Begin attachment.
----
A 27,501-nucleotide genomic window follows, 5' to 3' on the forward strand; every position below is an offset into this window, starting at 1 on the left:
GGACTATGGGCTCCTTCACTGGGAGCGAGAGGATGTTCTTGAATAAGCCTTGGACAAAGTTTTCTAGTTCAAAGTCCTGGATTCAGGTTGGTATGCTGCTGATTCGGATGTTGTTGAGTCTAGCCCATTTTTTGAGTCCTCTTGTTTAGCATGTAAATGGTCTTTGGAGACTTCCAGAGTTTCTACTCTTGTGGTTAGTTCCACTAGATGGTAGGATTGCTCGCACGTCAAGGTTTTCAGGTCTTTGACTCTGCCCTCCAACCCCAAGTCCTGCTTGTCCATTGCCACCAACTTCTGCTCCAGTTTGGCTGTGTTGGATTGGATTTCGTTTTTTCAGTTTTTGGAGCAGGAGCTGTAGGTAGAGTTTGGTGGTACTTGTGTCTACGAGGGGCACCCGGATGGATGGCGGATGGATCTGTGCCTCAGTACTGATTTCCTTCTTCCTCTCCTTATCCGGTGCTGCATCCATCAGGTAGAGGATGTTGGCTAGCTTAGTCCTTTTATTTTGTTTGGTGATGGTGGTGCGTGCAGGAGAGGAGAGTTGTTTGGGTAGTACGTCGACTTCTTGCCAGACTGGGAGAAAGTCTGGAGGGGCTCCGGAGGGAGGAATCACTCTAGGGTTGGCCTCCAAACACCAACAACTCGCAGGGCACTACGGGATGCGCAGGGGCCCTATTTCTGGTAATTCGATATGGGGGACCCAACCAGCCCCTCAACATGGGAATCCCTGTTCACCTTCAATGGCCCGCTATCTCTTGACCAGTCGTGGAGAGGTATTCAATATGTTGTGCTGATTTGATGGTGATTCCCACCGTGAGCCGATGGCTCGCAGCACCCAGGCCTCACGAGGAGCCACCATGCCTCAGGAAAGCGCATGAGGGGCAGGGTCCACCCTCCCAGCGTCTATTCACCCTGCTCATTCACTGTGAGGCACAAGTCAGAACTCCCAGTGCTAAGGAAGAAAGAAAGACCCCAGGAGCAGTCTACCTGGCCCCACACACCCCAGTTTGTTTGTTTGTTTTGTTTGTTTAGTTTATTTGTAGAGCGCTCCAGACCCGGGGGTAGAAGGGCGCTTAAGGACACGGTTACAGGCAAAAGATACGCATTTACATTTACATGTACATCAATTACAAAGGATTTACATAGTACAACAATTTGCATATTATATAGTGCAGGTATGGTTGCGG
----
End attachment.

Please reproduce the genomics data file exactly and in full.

A 27,501-nucleotide genomic window follows, 5' to 3' on the forward strand; every position below is an offset into this window, starting at 1 on the left:
GGACTATGGGCTCCTTCACTGGGAGCGAGAGGATGTTCTTGAATAAGCCTTGGACAAAGTTTTCTAGTTCAAAGTCCTGGATTCAGGTTGGTATGCTGCTGATTCGGATGTTGTTGAGTCTAGCCCATTTTTTGAGTCCTCTTGTTTAGCATGTAAATGGTCTTTGGAGACTTCCAGAGTTTCTACTCTTGTGGTTAGTTCCACTAGATGGTAGGATTGCTCGCACGTCAAGGTTTTCAGGTCTTTGACTCTGCCCTCCAACCCCAAGTCCTGCTTGTCCATTGCCACCAACTTCTGCTCCAGTTTGGCTGTGTTGGATTGGATTTCGTTTTTTCAGTTTTTGGAGCAGGAGCTGTAGGTAGAGTTTGGTGGTACTTGTGTCTACGAGGGGCACCCGGATGGATGGCGGATGGATCTGTGCCTCAGTACTGATTTCCTTCTTCCTCTCCTTATCCGGTGCTGCATCCATCAGGTAGAGGATGTTGGCTAGCTTAGTCCTTTTATTTTGTTTGGTGATGGTGGTGCGTGCAGGAGAGGAGAGTTGTTTGGGTAGTACGTCGACTTCTTGCCAGACTGGGAGAAAGTCTGGAGGGGCTCCGGAGGGAGGAATCACTCTAGGGTTGGCCTCCAAACACCAACAACTCGCAGGGCACTACGGGATGCGCAGGGGCCCTATTTCTGGTAATTCGATATGGGGGACCCAACCAGCCCCTCAACATGGGAATCCCTGTTCACCTTCAATGGCCCGCTATCTCTTGACCAGTCGTGGAGAGGTATTCAATATGTTGTGCTGATTTGATGGTGATTCCCACCGTGAGCCGATGGCTCGCAGCACCCAGGCCTCACGAGGAGCCACCATGCCTCAGGAAAGCGCATGAGGGGCAGGGTCCACCCTCCCAGCGTCTATTCACCCTGCTCATTCACTGTGAGGCACAAGTCAGAACTCCCAGTGCTAAGGAAGAAAGAAAGACCCCAGGAGCAGTCTACCTGGCCCCACACACCCCAGTTTGTTTGTTTGTTTTGTTTGTTTAGTTTATTTGTAGAGCGCTCCAGACCCGGGGGTAGAAGGGCGCTTAAGGACACGGTTACAGGCAAAAGATACGCATTTACATTTACATGTACATCAATTACAAAGGATTTACATAGTACAACAATTTGCATATTATATAGTGCAGGTATGGTTGCGG